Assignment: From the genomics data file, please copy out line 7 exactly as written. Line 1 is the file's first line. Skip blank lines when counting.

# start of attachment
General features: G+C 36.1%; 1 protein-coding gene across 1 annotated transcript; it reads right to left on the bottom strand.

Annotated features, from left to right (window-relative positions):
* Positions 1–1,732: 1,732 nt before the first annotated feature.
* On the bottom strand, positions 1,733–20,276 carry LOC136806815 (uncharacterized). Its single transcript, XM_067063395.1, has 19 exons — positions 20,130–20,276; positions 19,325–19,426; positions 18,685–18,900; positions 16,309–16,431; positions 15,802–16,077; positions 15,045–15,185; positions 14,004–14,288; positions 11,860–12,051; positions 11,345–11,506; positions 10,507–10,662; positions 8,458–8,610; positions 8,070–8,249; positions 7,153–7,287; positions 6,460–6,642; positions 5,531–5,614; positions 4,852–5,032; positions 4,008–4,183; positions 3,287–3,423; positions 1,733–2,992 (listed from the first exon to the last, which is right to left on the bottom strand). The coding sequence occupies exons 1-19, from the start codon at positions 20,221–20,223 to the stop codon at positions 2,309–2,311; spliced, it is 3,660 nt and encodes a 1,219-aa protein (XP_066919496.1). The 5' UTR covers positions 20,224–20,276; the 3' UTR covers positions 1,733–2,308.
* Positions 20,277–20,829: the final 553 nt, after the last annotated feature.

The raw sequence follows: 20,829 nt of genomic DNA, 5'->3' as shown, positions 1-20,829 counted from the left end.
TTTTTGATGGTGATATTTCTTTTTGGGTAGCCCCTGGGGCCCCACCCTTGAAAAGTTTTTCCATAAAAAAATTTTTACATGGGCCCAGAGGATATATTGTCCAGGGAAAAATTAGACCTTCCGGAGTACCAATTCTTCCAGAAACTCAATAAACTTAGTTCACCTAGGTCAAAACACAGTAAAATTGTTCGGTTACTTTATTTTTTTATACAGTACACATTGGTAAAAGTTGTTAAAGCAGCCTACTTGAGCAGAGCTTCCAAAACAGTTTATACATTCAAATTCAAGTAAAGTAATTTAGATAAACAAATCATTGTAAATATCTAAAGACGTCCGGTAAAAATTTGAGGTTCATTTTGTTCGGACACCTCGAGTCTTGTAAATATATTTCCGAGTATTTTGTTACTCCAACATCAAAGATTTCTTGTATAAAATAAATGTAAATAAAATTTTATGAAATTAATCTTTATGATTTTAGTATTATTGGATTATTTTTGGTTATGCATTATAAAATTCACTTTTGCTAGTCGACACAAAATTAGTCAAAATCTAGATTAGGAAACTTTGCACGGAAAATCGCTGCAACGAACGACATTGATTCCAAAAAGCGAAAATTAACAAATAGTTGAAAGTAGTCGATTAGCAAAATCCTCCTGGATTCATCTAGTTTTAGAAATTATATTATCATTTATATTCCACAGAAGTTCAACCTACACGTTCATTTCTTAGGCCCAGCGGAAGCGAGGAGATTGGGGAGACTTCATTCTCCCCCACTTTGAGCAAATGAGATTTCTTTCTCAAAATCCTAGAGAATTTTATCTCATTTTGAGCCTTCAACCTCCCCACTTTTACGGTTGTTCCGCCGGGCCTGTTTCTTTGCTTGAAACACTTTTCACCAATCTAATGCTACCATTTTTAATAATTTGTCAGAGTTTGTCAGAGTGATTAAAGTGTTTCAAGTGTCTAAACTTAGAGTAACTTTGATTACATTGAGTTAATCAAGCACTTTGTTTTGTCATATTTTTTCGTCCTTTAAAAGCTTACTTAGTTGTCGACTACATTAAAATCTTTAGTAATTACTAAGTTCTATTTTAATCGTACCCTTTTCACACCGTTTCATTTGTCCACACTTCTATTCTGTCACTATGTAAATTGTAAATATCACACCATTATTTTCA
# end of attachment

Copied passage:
TTTTTGATGGTGATATTTCTTTTTGGGTAGCCCCTGGGGCCCCACCCTTGAAAAGTTTTTCCATAAAAAAATTTTTACATGGGCCCAGAGGATATATTGTCCAGGGAAAAATTAGACCTTCCGGAGTACCAATTCTTCCAGAAACTCAATAAACTTAGTTCACCTAGGTCAAAACACAGTAAAATTGTTCGGTTACTTTATTTTTTTATACAGTACACATTGGTAAAAGTTGTTAAAGCAGCCTACTTGAGCAGAGCTTCCAAAACAGTTTATACATTCAAATTCAAGTAAAGTAATTTAGATAAACAAATCATTGTAAATATCTAAAGACGTCCGGTAAAAATTTGAGGTTCATTTTGTTCGGACACCTCGAGTCTTGTAAATATATTTCCGAGTATTTTGTTACTCCAACATCAAAGATTTCTTGTATAAAATAAATGTAAATAAAATTTTATGAAATTAATCTTTATGATTTTAGTATTATTGGATTATTTTTGGTTATGCATTATAAAATTCACTTTTGCTAGTCGACACAAAATTAGTCAAAATCTAGATTAGGAAACTTTGCACGGAAAATCGCTGCAACGAACGACATTGATTCCAAAAAGCGAAAATTAACAAATAGTTGAAAGTAGTCGATTAGCAAAATCCTCCTGGATTCATCTAGTTTTAGAAATTATATTATCATTTATATTCCACAGAAGTTCAACCTACACGTTCATTTCTTAGGCCCAGCGGAAGCGAGGAGATTGGGGAGACTTCATTCTCCCCCACTTTGAGCAAATGAGATTTCTTTCTCAAAATCCTAGAGAATTTTATCTCATTTTGAGCCTTCAACCTCCCCACTTTTACGGTTGTTCCGCCGGGCCTGTTTCTTTGCTTGAAACACTTTTCACCAATCTAATGCTACCATTTTTAATAATTTGTCAGAGTTTGTCAGAGTGATTAAAGTGTTTCAAGTGTCTAAACTTAGAGTAACTTTGATTACATTGAGTTAATCAAGCACTTTGTTTTGTCATATTTTTTCGTCCTTTAAAAGCTTACTTAGTTGTCGACTACATTAAAATCTTTAGTAATTACTAAGTTCTATTTTAATCGTACCCTTTTCACACCGTTTCATTTGTCCACACTTCTATTCTGTCACTATGTAAATTGTAAATATCACACCATTATTTTCA